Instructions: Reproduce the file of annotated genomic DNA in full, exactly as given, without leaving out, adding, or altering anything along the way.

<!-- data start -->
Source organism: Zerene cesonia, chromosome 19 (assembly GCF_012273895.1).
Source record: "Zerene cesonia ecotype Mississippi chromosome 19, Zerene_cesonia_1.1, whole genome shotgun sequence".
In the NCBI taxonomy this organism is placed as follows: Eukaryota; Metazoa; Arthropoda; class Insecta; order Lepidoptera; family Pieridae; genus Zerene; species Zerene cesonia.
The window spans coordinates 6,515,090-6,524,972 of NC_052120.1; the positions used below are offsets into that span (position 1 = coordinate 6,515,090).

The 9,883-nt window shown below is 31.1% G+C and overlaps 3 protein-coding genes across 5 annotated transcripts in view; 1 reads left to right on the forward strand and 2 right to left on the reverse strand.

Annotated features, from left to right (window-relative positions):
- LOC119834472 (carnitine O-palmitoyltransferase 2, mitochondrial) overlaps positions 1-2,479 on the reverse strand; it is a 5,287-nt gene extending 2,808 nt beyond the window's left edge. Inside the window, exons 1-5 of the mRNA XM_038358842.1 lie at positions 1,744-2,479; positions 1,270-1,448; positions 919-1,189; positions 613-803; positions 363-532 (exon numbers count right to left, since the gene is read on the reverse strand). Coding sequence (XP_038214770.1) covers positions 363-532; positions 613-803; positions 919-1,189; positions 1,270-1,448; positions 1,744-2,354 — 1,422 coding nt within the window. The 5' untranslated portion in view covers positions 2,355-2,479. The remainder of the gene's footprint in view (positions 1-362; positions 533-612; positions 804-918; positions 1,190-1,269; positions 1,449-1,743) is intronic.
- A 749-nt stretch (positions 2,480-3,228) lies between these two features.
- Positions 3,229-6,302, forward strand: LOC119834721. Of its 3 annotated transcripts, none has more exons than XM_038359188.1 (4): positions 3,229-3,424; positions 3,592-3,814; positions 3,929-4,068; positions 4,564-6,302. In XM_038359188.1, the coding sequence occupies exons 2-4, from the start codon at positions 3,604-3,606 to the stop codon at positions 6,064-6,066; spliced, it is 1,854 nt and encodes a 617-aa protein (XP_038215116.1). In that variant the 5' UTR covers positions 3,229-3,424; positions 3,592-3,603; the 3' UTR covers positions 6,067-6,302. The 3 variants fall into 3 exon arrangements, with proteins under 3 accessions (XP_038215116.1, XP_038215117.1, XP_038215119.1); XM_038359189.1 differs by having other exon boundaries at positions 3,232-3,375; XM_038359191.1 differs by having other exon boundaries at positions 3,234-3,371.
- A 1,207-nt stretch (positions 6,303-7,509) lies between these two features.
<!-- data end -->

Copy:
Source organism: Zerene cesonia, chromosome 19 (assembly GCF_012273895.1).
Source record: "Zerene cesonia ecotype Mississippi chromosome 19, Zerene_cesonia_1.1, whole genome shotgun sequence".
In the NCBI taxonomy this organism is placed as follows: Eukaryota; Metazoa; Arthropoda; class Insecta; order Lepidoptera; family Pieridae; genus Zerene; species Zerene cesonia.
The window spans coordinates 6,515,090-6,524,972 of NC_052120.1; the positions used below are offsets into that span (position 1 = coordinate 6,515,090).

The 9,883-nt window shown below is 31.1% G+C and overlaps 3 protein-coding genes across 5 annotated transcripts in view; 1 reads left to right on the forward strand and 2 right to left on the reverse strand.

Annotated features, from left to right (window-relative positions):
- LOC119834472 (carnitine O-palmitoyltransferase 2, mitochondrial) overlaps positions 1-2,479 on the reverse strand; it is a 5,287-nt gene extending 2,808 nt beyond the window's left edge. Inside the window, exons 1-5 of the mRNA XM_038358842.1 lie at positions 1,744-2,479; positions 1,270-1,448; positions 919-1,189; positions 613-803; positions 363-532 (exon numbers count right to left, since the gene is read on the reverse strand). Coding sequence (XP_038214770.1) covers positions 363-532; positions 613-803; positions 919-1,189; positions 1,270-1,448; positions 1,744-2,354 — 1,422 coding nt within the window. The 5' untranslated portion in view covers positions 2,355-2,479. The remainder of the gene's footprint in view (positions 1-362; positions 533-612; positions 804-918; positions 1,190-1,269; positions 1,449-1,743) is intronic.
- A 749-nt stretch (positions 2,480-3,228) lies between these two features.
- Positions 3,229-6,302, forward strand: LOC119834721. Of its 3 annotated transcripts, none has more exons than XM_038359188.1 (4): positions 3,229-3,424; positions 3,592-3,814; positions 3,929-4,068; positions 4,564-6,302. In XM_038359188.1, the coding sequence occupies exons 2-4, from the start codon at positions 3,604-3,606 to the stop codon at positions 6,064-6,066; spliced, it is 1,854 nt and encodes a 617-aa protein (XP_038215116.1). In that variant the 5' UTR covers positions 3,229-3,424; positions 3,592-3,603; the 3' UTR covers positions 6,067-6,302. The 3 variants fall into 3 exon arrangements, with proteins under 3 accessions (XP_038215116.1, XP_038215117.1, XP_038215119.1); XM_038359189.1 differs by having other exon boundaries at positions 3,232-3,375; XM_038359191.1 differs by having other exon boundaries at positions 3,234-3,371.
- A 1,207-nt stretch (positions 6,303-7,509) lies between these two features.